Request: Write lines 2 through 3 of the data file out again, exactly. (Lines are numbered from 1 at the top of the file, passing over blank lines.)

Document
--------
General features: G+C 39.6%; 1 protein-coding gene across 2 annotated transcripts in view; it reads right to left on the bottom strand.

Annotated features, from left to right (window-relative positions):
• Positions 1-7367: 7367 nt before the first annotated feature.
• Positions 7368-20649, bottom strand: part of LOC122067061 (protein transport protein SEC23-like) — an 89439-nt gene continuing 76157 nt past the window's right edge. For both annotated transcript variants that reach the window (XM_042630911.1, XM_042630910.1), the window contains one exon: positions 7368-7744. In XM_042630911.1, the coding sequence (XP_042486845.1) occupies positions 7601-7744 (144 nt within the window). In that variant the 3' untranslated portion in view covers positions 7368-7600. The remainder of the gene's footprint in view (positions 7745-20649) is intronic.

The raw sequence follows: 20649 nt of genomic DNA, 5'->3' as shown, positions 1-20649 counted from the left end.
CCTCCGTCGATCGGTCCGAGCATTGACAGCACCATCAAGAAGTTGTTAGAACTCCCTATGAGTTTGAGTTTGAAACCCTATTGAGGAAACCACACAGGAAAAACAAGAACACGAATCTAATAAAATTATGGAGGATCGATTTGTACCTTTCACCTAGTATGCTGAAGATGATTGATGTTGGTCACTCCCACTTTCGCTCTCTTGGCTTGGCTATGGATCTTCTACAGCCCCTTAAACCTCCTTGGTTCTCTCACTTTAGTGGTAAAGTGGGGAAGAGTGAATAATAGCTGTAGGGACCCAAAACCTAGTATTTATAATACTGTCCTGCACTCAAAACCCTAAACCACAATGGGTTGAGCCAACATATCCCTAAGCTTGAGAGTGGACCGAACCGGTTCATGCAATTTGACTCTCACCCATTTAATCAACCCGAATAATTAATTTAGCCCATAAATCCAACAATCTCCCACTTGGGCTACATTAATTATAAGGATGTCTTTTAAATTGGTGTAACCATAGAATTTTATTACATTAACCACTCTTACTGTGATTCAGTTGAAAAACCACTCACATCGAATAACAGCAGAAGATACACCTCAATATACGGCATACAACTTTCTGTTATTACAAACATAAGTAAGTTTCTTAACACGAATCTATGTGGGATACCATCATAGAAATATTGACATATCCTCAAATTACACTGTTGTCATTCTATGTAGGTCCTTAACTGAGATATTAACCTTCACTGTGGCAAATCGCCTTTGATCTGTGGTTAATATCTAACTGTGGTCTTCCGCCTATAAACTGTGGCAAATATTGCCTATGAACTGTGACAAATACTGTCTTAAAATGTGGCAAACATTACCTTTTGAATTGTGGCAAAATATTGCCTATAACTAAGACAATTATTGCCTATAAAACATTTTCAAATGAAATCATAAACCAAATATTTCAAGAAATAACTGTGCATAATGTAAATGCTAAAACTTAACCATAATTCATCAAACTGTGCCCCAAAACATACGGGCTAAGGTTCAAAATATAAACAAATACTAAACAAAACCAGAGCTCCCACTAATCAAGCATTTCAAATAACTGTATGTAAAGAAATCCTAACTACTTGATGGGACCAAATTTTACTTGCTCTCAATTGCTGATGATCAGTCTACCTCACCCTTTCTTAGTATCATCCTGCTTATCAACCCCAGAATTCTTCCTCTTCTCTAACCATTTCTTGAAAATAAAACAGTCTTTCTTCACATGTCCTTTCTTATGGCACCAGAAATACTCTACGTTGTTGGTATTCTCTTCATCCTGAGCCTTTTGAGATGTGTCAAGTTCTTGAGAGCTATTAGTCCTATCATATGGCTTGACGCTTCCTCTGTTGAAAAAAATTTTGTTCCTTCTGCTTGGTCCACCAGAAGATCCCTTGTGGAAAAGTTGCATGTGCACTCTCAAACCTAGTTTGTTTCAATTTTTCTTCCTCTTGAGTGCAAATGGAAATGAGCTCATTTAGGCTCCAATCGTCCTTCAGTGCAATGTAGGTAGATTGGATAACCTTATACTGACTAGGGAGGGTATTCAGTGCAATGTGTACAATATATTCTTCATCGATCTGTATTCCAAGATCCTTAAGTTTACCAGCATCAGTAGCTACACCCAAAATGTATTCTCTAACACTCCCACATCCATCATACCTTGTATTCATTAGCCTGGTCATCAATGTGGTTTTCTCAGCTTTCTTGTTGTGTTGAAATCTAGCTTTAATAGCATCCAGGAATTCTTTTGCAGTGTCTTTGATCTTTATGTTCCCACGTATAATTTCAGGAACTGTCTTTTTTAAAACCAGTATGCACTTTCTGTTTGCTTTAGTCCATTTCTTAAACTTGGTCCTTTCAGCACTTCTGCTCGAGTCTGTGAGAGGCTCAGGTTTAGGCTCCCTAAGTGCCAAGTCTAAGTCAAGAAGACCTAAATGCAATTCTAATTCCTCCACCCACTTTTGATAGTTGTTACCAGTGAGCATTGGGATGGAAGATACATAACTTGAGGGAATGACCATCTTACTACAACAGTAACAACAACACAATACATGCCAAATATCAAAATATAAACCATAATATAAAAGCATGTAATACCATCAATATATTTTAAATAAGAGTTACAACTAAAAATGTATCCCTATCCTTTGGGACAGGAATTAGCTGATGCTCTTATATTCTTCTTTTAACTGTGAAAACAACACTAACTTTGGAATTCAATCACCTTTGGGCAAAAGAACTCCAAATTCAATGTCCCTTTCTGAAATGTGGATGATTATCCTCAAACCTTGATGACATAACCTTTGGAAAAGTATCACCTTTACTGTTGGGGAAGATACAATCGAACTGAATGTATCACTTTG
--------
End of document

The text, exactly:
Annotated features, from left to right (window-relative positions):
• Positions 1-7367: 7367 nt before the first annotated feature.